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High disk utilization

Posted: Wed Jul 11, 2018 9:39 pm
by Waylorn
I am recording 20 cameras 24x7. 15 1280x720 and 5x 1080p. I have a mdadm raid 5 with 9tb I want to put on rotation and continuous record all the cameras. The system seems to be running ok but the disk is at 74%. Is there anything I can do to lower this besides dropping the resolution? I am at 5 fps on all the cameras using h264/ffmpeg.

Re: High disk utilization

Posted: Thu Jul 12, 2018 12:48 am
by bbunge
32 bit color may help a bit.
Yes, lower resolution will help.
You should be OK with the 74% give or take drive space. Just check the database resources (mysqltuner) to see if you need to allocate more innodb_buffer_pool_size. Might be good to put the database on another drive. Set up a drive purge based on days and adjust the days till your RAID gets up to about 90% (purge based on days will run at midnight). Do not depend on the purge when full of 95% to keep the system running because with 20 cameras running you could add events faster than a percent purge can remove them.

If you really do not need the cameras recording all day you can set up a cron job to switch between modect and record or mocord.

Re: High disk utilization

Posted: Fri Jul 13, 2018 8:44 pm
by Waylorn
I have that filter configured and I am going to let it run over the weekend. One thing that seems to be going on is that Zoneminder is seeing the disk size of the / disk. Not the raid array mounted as /videos. How can I get the website to see the full size of my array?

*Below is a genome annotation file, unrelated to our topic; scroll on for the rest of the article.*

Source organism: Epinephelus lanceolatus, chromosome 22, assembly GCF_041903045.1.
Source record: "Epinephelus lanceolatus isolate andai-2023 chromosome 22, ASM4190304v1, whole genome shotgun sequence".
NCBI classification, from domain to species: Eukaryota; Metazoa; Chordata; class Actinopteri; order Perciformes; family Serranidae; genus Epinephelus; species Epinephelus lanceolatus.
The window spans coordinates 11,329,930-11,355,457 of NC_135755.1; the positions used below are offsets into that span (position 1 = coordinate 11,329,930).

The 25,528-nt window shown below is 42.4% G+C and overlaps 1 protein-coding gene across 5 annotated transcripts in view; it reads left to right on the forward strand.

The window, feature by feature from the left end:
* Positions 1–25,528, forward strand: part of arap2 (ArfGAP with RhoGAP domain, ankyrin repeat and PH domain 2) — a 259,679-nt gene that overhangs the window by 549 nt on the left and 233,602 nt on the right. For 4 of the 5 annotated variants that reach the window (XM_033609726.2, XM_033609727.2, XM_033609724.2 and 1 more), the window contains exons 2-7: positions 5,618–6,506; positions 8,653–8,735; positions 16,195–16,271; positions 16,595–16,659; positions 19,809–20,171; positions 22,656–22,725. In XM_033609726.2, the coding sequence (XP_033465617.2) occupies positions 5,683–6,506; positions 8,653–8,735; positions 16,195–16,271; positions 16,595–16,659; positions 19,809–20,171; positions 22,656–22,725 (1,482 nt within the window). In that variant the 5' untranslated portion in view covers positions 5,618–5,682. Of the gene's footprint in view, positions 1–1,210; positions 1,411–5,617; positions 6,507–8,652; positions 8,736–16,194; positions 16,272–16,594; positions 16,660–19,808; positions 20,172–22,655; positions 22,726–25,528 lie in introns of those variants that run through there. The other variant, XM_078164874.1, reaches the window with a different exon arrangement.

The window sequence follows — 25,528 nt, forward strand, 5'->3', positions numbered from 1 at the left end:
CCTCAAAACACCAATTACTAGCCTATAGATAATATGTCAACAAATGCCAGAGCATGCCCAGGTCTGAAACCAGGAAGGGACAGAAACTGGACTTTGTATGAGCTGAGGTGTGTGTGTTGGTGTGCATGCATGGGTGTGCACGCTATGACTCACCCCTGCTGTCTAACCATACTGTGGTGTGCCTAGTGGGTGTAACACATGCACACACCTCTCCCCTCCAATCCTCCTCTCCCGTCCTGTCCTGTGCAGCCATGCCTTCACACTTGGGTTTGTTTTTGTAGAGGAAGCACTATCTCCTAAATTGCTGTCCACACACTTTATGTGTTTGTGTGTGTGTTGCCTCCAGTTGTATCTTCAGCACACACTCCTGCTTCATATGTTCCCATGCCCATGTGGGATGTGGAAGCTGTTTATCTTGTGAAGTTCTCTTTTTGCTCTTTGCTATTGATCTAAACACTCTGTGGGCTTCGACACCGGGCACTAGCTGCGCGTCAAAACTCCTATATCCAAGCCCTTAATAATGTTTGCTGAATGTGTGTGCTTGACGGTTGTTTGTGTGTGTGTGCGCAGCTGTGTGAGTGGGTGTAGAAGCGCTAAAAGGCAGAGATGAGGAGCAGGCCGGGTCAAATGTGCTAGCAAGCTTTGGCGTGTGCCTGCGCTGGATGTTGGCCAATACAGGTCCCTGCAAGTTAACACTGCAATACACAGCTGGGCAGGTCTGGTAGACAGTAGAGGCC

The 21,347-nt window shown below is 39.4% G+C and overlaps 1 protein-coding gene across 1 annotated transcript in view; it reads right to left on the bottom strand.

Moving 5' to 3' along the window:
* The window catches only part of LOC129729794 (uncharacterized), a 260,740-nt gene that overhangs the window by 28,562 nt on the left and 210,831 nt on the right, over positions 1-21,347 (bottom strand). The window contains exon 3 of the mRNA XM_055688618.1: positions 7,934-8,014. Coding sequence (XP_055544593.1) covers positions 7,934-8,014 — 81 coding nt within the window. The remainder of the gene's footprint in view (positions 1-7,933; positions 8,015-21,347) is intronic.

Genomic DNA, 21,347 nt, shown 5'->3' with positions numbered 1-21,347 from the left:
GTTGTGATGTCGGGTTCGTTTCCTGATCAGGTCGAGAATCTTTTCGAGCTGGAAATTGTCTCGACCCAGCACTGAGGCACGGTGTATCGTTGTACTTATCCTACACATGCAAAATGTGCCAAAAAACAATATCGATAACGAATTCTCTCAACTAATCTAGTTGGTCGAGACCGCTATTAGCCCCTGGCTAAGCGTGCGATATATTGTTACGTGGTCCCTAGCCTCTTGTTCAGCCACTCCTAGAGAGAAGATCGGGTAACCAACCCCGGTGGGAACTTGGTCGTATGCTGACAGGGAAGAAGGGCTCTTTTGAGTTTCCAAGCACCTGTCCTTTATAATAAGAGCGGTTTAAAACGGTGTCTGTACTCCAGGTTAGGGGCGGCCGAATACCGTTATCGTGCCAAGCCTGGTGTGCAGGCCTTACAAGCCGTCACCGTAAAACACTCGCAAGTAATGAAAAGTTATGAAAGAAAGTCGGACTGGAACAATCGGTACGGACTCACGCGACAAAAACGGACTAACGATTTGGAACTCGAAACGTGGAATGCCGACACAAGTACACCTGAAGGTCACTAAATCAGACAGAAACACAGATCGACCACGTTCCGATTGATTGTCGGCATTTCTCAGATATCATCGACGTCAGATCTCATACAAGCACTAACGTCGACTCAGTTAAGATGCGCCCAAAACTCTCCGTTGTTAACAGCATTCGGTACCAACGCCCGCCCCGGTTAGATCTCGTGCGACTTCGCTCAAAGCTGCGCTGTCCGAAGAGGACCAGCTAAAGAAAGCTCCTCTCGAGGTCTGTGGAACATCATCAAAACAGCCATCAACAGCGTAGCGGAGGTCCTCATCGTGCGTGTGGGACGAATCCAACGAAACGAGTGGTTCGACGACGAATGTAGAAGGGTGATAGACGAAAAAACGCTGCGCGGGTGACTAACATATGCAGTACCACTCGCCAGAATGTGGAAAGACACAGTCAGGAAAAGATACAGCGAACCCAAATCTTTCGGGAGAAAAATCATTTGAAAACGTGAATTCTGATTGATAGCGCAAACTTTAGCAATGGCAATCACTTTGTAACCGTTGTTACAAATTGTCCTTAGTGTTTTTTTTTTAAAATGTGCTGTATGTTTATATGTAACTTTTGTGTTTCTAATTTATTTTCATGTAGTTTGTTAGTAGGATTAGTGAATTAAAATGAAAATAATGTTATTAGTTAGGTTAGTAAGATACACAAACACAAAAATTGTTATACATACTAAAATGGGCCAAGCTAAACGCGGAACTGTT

Re: High disk utilization

Posted: Sat Jul 14, 2018 2:08 am
by bbunge
Are you using the systemd mount? If not i recommend you set it up again to use systemd. Instructions in the Zoneminder Ubuntu WIKI.

Re: High disk utilization

Posted: Sat Jul 28, 2018 5:15 am
by doubleosix
Are your sure that the disk is actually full? I was having an issue where zoneminder was showing 95% disk usage after only a few hours. I found out that my zoneminder was recording to the "root" directory / partition and that "root" was only 3.3gb instead of the 4.4tb "user" directory / partition.

I ended up having to log in as root, back up the "user" directory, delete the "user" directory / partition. recreate the user partition as 400gb, and grow the "root" partition to 4tb and then create a new mount point for the "user" directory. After that I had to restore the backup for the "user" directory onto the new 400gb partition. The whole process took about 20 minutes, including finding instructions of how to backup, repartition, and restore everything.

Here is the link for the instructions I used. I use CentOS so they may not work if you use another Linux distribution. Oh it doesn't say it in the instructions, but, you must be logged in as root in order to unmount the /user partition.
https://serverfault.com/questions/77192 ... on-centos7

Re: High disk utilization

Posted: Sat Jul 28, 2018 7:15 pm
by bbunge
Using multiple partitions is old school. Modern distros use one partition by default. Well, maybe two, one swap and one ext4. Bionic uses one partition with a swap file.

Re: High disk utilization

Posted: Sun Aug 05, 2018 1:58 am
by Lee Sharp
bbunge wrote:
Sat Jul 28, 2018 7:15 pm
Using multiple partitions is old school. Modern distros use one partition by default. Well, maybe two, one swap and one ext4. Bionic uses one partition with a swap file.
This only works if you have one disk. If you want videos on the NFS mount on the storage array and you want mysql to run on the nvme drive, you will have more then one "partition."